Reeder: ‘Some of the smartest people in the world work within a prison’

Editor’s note: October is National Principals Month. The Pee Dee Post will publish profiles on each of the county’s school principals during the month.
Jamie Greene
Yvonne Gilmer
Ellen Mabe
Joyce McRae
Hal Shuler
Angela Watkins
Dawn Terry
* Pam Patterson

By Kevin Spradlin

HOFFMAN — In the beginning, Andy Reeder never pictured himself as a principal. And he certainly never imagined being a principal inside a state prison.

But the 37-year-old North Carolina native has spent the past four years overseeing the mandatory education classes at Morrison Correctional Institution. Reeder arrives to the McDonald Church Road facility located near Hoffman with a confidence in his step — because even if he has a bad day there’s a team of colleagues ready to help him out.

Andy Reeder

Andy Reeder

With a capacity of of 801 male inmates mixed between minimum and medium security facilities on the 175-acre tract, a chain of case managers, correctional officers and educators work to help put inmates on a better path while in prison than the one that landed them behind bars.

“We are an educational facility,” Reeder said of a place where “students and teachers are highly engaged.”

Reeder said he relies on a cohesiveness between the custody and program sides of life inside the institution. With a veteran staff, many with 20 or more years of experience, “we’re a family. I’ve met some of the most intelligent, hardworking people in my entire career. Some of the smartest people in the world work within a prison.”

Upon being processed into the institution, each inmate takes the TABE academic assessment test.

“We know exactly where everyone is,” Reeder said.

The goal is to help inmates study to pass the high school equivalency exam. With that piece of paper, those who haven’t graduated high school in the traditional manager have a bit more hope than others. In addition to the high school equivalency, employees provide a variety of transitional skills including how to prepare for an interview — anything that might help convince an employer to take a chance on an ex-offender.

The goal, Reeder said, is to reduce recidivism. Ex-offenders improve their odds of staying on a better path in life by between 24 percent and 27 percent with a passing grade on the high school equivalency exam. Across the state, Reeder said, efforts like his and that of his teachers are working to reduce crime.

“I’ve been able to see a lot of people change,” Reeder said. “The best part is seeing (ex-offenders) not return. It works.”

It’s a win-win situation. Ex-offenders stay out of prison and rejoin society. With the skills and the exam in the rearview mirror, the path to gainful employment is much smoother. While there are stories of failure, the successes are easy to point out. An area convenience store manager and a Moore County chef — the latter, Reeder said, whom he ran into one night while taking his family out to dinner.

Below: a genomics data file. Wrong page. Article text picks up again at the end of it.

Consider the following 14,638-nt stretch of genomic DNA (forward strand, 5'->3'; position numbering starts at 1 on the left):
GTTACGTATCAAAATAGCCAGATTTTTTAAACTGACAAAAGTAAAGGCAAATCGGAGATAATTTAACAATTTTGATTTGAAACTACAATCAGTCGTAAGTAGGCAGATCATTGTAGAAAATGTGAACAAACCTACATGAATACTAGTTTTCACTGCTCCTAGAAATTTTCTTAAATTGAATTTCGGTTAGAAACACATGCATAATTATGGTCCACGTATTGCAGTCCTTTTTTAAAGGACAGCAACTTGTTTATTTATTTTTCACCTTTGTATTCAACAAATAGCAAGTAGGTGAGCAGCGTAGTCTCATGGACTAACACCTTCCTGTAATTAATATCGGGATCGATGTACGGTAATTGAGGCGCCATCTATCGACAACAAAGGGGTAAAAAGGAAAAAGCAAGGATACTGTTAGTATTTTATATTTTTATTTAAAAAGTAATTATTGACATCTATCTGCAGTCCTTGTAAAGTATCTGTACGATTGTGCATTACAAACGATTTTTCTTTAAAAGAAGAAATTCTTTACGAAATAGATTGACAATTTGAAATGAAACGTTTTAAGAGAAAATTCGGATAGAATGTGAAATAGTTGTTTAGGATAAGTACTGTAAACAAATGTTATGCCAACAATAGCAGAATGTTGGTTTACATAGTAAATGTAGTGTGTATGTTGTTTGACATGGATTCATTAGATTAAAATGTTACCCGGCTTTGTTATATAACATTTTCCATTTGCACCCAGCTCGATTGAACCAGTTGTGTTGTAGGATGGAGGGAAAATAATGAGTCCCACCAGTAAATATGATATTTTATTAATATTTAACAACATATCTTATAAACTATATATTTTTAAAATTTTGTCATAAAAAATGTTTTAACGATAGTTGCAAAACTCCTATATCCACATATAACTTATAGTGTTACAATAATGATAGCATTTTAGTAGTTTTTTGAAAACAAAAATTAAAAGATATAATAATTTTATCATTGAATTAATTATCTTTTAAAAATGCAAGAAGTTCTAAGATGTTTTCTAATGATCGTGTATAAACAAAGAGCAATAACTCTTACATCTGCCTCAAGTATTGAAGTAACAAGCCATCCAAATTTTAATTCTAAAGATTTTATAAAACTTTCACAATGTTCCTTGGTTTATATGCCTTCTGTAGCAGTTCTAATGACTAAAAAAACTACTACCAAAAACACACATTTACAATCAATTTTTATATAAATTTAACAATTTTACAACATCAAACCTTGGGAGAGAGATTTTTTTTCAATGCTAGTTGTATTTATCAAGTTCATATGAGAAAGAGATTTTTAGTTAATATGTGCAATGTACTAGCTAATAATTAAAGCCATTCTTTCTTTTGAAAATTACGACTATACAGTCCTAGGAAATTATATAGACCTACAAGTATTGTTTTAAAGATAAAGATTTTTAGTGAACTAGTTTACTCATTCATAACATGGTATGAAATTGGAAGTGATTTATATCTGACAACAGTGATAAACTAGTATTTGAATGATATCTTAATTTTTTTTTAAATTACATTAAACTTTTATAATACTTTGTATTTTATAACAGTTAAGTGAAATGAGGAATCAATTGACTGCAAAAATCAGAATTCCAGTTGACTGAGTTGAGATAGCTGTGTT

“It was nice,” Reeder said, noting the ex-offender was able to support his wife and children. “He didn’t’ want to return to prison.”

Prior to his arrival at Morrison Correctional Institution, Reeder spent three years as an assistant principal at Richmond Senior High School. Before that, he spent several years with Principal Steve Hagen in Montgomery and Stanly counties. It was during his time at West Montgomery High School that Hagen convinced Reeder to climb the ladder.

“We become one of the top schools in the state,” Reeder said of Hagen’s inclusive approach that molded a team of teachers, parents and students towards a unifying goal.

The take away?

“It’s amazing what one person can do to change lives,” Reeder learned.

Reeder acknowledged he’s one to seek out a challenge. When he heard of the vacancy at Morrison, he applied.

“I was, naturally, a bit apprehensive,” Reeder said.

As the new guy on the block, Reeder quickly learned to lean on the experience of those in the custody and program sides of the institution. The approach has worked well, and it’s a position he wouldn’t trade. He’s not only helping student-inmates learn the skills necessary to pass the test, but he’s testing their entire personal philosophy.

To effect a reduction in recidivism, he and his teachers help inmates “make the right decisions and change their internal belief system,” telling them, “you can be an independent, responsible citizens.”

Reeder completed his undergraduate work at University of North Carolina at Chapel Hill, majoring in romance languages. He obtained his K-12 teaching certificate from Appalachian State University and earned a master’s degree in principalship and curriculum from UNC-Charlotte. He also studied, studying French but learning a bit of Arabic and Bulgarian as well.


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